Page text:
When I was a mortal dog, I was never nervous. Even though I was tiny, I carried myself with an air of confidence. But, there was one day when I was unsettled.
I had arranged for my MOm to drive 50 miles to the North to visit my online friend Pokey and his mom, Laura. They were both sweet and kind; while, I could be cynical and biting. I didn't want to let that show.
We arrived at her home, and Miss Laura flung open the door to welcome us. She had not told us about her hearing issues. It did cause her a slight speech impediment. You recognized it as the speech pattern of someone hard of hearing. Daddy, in his usual state of oblivion, thought she was French.
I immediately realized I had no cause for concern. Miss Laura guided us inside and said not to worry about making a mess because her house belonged to the dogs. I don't warm up to people that well, but Miss Laura immediately made me feel comfortable and loved. Pokey was a perfect gentleman, and Miss Laura gave me so much attention I thought my heart would burst. When we left for home, I curled up in the backseat and took a pleasant nap.
Years later, after I went to the Bridge, Miss Laura hosted a group of New England dogs, including Wishbone, Barnum & Bailey, Bentley', s mom, Petey's mom, Whiskey's mom, who was visiting from the coast, and more at her home for a festive afternoon of friends and dogs. Miss Laura made all the people dog tags with Tanner Brigade, and Doggyspace imprinted on them and had treats for the dogs. This time it was Pocket who got the attention from Miss Laura. River received lots of loving too. The occasion is remembered fondly by those who participated. I am still jealous that I did not get to go.
Laura struggled her whole life with hearing and health issues. People who knew her just through social media were not aware of her struggles. She never asked for sympathy. As families gathered on Sundays for dinner with relatives, Miss Laura spent the day transporting dogs to their forever homes.
She welcomed her friends and their dogs with love and compassion. I always thought of her like a dog in human skin. That is the highest praise a person can receive.
She always held firmly to her beliefs and did not suffer fools graciously. She believed in second and third chances, but if someone continually showed meanness or ignorance on her page, she silently muted them. I feel sorry for those people who put their beliefs in front of friendship because they lost the best friend a person could have had.
2020 hit her hard. It seemed like she was going to the Bridge last year, but she pulled out of a coma and fought through rehab to see her babies Pokey, Maggie, and Toby one more time. We rejoiced when she returned home, but that was quickly replaced with worry as she was admitted to the hospital and promptly contracted Covid.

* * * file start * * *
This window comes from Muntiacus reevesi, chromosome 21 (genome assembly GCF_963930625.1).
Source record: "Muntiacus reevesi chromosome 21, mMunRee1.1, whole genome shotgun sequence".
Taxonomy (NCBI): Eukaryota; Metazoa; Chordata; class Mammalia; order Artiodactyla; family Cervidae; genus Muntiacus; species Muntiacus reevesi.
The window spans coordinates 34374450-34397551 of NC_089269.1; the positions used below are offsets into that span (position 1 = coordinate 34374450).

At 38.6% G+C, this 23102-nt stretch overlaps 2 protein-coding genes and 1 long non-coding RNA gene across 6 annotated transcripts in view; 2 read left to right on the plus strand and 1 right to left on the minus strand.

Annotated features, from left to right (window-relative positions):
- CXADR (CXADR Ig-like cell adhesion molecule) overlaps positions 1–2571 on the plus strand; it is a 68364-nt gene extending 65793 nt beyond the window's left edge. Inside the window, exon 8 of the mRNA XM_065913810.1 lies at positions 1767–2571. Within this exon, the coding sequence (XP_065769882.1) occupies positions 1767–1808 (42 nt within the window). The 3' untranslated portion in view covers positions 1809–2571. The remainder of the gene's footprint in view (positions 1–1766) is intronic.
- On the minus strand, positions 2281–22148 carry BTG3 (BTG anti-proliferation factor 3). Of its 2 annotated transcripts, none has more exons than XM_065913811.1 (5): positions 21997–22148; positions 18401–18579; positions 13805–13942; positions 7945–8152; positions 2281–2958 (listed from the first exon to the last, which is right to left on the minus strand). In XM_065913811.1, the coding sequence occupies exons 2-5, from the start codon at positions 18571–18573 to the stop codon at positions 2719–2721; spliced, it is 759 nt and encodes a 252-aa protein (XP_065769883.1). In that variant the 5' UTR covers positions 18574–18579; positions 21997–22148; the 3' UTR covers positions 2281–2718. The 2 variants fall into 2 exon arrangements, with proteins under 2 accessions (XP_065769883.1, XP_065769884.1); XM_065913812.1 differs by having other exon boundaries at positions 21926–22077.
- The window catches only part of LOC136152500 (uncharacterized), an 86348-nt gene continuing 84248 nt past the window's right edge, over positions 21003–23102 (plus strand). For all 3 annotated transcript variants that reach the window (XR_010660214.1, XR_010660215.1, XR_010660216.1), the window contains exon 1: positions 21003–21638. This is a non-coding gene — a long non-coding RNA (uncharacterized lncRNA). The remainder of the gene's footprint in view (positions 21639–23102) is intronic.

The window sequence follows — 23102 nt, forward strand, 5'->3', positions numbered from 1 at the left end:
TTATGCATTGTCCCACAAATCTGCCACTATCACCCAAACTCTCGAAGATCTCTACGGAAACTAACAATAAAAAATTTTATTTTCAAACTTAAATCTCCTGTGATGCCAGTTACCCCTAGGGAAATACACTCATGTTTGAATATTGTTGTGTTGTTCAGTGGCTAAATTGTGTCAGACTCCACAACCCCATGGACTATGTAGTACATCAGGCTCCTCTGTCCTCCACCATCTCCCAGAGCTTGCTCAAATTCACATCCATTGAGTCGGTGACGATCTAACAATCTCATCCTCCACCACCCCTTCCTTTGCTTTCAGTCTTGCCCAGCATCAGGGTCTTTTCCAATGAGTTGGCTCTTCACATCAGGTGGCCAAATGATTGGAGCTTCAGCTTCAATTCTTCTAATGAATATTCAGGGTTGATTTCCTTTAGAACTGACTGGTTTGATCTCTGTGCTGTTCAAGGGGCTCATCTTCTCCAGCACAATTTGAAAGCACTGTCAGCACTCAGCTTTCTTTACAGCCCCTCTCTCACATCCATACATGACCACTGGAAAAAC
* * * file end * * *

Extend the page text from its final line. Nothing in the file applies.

But she persevered. She made it out of the hospital and into rehab. She was coming closer to seeing her dogs again. But that big heart that meant so much to so many finally gave out.
Her friends in the online community reacted like they had lost a beloved family member. There would be no more witty comments from her left on pages, no more long Words of Friends games which she would inevitably win, no more wise and comforting words sent to you when you were at your lowest. Everyone wished they had one more chance to tell her that they would miss her and loved her before departing. But life never provides that opportunity, so if you have something to say to someone, you best do it now.
All of the sorrow that was felt on the mortal side was replaced with joy at the Bridge. I, along with thousands of pups she had helped during her mortal life, was waiting for her. We saw all the things she suffered in her life be stripped away as she crossed the Bridge. By the time she reached us, she was young again. We dogs howled when we saw her, and she, for the first time, clearly heard us and giggled. She managed to spend time with every dog, no matter how many sunrises and sunsets it took.
When the greetings were done, we led her to her mansion. There was no question she would be living on the dog side of the Bridge. She had earned the right. The mansion overlooked the water, which reminded her of her beloved Walden Pond., and there was room for 2000 dogs. Any pup who crossed the Bridge homelessly would find love and compassion with her.
I spent an hour with Laura at her new house. I had to get back to my duties, but the last I saw from her, she was in the middle of a group of dogs dancing like a carefree teenager and laughing as if she was a baby.
I know humans must mourn for the loss of a beloved relationship, but not for her; Miss Laura is home now, and when Toby, Maggie, and Pokey dream, they join her at the mansion, and they are happy once again. It is proper to lament what you have lost, but don't mourn her. We dogs are making sure she is getting the happily ever after she deserves.